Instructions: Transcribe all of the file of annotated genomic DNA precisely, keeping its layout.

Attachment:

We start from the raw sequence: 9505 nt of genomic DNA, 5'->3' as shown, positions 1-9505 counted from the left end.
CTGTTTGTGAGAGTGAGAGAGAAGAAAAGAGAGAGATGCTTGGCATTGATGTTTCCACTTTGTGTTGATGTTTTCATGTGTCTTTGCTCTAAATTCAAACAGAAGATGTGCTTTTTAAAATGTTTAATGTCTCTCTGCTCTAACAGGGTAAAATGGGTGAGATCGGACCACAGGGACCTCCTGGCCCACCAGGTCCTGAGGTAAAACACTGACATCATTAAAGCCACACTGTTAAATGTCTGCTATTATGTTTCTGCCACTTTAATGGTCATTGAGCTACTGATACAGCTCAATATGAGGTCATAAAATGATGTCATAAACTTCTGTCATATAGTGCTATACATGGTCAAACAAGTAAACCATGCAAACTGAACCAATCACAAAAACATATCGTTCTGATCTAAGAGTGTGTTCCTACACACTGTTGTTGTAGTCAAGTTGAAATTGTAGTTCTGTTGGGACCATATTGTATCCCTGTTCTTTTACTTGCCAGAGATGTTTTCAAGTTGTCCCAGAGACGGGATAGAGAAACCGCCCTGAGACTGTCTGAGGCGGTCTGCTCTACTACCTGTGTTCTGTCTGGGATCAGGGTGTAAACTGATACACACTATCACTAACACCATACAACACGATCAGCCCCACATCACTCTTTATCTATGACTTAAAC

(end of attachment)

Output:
We start from the raw sequence: 9505 nt of genomic DNA, 5'->3' as shown, positions 1-9505 counted from the left end.
CTGTTTGTGAGAGTGAGAGAGAAGAAAAGAGAGAGATGCTTGGCATTGATGTTTCCACTTTGTGTTGATGTTTTCATGTGTCTTTGCTCTAAATTCAAACAGAAGATGTGCTTTTTAAAATGTTTAATGTCTCTCTGCTCTAACAGGGTAAAATGGGTGAGATCGGACCACAGGGACCTCCTGGCCCACCAGGTCCTGAGGTAAAACACTGACATCATTAAAGCCACACTGTTAAATGTCTGCTATTATGTTTCTGCCACTTTAATGGTCATTGAGCTACTGATACAGCTCAATATGAGGTCATAAAATGATGTCATAAACTTCTGTCATATAGTGCTATACATGGTCAAACAAGTAAACCATGCAAACTGAACCAATCACAAAAACATATCGTTCTGATCTAAGAGTGTGTTCCTACACACTGTTGTTGTAGTCAAGTTGAAATTGTAGTTCTGTTGGGACCATATTGTATCCCTGTTCTTTTACTTGCCAGAGATGTTTTCAAGTTGTCCCAGAGACGGGATAGAGAAACCGCCCTGAGACTGTCTGAGGCGGTCTGCTCTACTACCTGTGTTCTGTCTGGGATCAGGGTGTAAACTGATACACACTATCACTAACACCATACAACACGATCAGCCCCACATCACTCTTTATCTATGACTTAAAC